Putting solar cells on plastic creates some interesting possibilities, according to University of California chemists A. Paul Alivisatos, Wendy Huynh, and Janke Dittmer. "This opens up all sorts of new applications, like putting solar cells on clothing to power LEDs, radios, or small computer processors," says Dittmer. The team created a hybrid solar cell made from tiny rods dispersed in an organic polymer layer. The nanorods act like wires. When they absorb light, they generate electrons, which travel the length of the rod until collected by an aluminum electrode. The polymer layer is 200 nanometers thick—less than the width of a human hair—and is sandwiched in between the electrodes. The hybrid solar cell generates 0.7V. Unlike semiconductor-based photovoltaic devices, the plastic solar cells can be made without clean rooms and vacuum chambers. Visit www.berkeley.edu.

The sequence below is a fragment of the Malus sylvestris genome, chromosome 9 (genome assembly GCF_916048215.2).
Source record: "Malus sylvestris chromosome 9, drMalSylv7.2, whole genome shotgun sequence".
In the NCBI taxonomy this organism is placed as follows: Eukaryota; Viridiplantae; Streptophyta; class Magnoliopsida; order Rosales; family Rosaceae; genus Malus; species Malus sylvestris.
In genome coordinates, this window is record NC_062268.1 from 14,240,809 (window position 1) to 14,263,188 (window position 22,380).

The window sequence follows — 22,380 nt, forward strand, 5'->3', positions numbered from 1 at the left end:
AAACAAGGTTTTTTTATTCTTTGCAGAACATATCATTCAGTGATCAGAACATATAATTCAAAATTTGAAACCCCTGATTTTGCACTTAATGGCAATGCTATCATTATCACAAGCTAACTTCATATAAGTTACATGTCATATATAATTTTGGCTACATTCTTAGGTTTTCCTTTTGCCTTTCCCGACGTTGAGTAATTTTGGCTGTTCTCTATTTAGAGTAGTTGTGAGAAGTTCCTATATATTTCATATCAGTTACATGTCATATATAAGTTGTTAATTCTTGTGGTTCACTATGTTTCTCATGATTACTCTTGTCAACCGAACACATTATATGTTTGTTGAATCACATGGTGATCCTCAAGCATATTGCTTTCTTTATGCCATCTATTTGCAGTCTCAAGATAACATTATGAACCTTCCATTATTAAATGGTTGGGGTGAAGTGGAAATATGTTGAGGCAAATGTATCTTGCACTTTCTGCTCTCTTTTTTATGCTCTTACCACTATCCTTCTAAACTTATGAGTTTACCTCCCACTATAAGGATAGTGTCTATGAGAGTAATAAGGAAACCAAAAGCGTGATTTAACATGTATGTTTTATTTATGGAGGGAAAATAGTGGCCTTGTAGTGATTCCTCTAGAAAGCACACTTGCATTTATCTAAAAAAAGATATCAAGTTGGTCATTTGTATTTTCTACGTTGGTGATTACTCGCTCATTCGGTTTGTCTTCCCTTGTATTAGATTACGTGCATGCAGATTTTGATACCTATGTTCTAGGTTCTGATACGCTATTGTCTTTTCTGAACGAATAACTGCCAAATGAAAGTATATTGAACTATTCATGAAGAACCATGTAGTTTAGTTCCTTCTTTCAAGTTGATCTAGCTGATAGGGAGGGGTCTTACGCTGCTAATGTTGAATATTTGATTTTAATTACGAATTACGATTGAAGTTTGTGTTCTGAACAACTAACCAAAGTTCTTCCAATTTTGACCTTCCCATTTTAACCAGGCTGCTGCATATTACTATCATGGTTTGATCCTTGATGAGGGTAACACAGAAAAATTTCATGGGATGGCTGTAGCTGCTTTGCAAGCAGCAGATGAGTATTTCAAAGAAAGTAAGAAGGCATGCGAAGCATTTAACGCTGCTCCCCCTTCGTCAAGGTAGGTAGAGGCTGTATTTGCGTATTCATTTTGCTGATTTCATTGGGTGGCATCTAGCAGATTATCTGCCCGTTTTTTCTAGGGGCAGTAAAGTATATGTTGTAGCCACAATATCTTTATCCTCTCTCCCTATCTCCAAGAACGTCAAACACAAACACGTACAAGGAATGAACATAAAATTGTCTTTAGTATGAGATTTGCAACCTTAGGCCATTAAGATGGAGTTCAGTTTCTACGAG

Industrial workplaces are governed by OSHA rules, but this isn’t to say that rules are always followed. While injuries happen on production floors for a variety of reasons, of the top 10 OSHA rules that are most often ignored in industrial settings, two directly involve machine design: lockout/tagout procedures (LO/TO) and machine guarding.
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